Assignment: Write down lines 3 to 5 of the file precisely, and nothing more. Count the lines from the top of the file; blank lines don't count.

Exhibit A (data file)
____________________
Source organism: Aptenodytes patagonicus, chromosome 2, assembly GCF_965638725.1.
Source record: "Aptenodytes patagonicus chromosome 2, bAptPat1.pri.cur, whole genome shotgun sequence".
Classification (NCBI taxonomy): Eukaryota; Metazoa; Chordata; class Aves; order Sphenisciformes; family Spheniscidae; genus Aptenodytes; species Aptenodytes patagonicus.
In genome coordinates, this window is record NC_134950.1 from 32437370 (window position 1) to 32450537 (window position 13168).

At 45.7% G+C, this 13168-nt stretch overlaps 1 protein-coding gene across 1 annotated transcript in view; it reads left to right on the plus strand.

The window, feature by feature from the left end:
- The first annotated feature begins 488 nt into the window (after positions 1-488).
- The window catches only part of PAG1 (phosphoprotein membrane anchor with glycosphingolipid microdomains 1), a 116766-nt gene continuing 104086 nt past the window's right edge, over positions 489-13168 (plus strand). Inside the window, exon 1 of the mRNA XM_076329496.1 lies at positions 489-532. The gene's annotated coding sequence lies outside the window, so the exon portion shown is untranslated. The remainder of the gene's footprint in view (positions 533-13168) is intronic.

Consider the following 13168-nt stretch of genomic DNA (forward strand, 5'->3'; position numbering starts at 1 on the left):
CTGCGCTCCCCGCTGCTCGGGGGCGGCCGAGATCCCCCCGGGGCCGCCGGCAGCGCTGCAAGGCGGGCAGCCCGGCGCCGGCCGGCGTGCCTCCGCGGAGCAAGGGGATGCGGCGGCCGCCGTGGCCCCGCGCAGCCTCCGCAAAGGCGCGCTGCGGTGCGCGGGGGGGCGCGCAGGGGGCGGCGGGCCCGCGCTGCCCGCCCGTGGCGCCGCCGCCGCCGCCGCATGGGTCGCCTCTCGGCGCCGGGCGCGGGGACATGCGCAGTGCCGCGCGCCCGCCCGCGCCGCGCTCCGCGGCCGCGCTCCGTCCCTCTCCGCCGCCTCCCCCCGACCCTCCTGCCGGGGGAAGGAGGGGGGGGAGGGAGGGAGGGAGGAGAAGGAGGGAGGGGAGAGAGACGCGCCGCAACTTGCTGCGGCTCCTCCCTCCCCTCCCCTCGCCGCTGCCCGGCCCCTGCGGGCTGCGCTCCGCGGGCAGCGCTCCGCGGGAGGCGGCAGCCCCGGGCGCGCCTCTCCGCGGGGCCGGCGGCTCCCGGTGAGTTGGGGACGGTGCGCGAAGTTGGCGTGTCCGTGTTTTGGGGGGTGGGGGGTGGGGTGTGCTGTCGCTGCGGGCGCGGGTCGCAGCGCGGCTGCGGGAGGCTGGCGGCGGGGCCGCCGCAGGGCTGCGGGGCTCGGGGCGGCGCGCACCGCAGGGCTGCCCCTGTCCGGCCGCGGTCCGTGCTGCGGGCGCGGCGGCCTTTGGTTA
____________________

Classification (NCBI taxonomy): Eukaryota; Metazoa; Chordata; class Aves; order Sphenisciformes; family Spheniscidae; genus Aptenodytes; species Aptenodytes patagonicus.
In genome coordinates, this window is record NC_134950.1 from 32437370 (window position 1) to 32450537 (window position 13168).

At 45.7% G+C, this 13168-nt stretch overlaps 1 protein-coding gene across 1 annotated transcript in view; it reads left to right on the plus strand.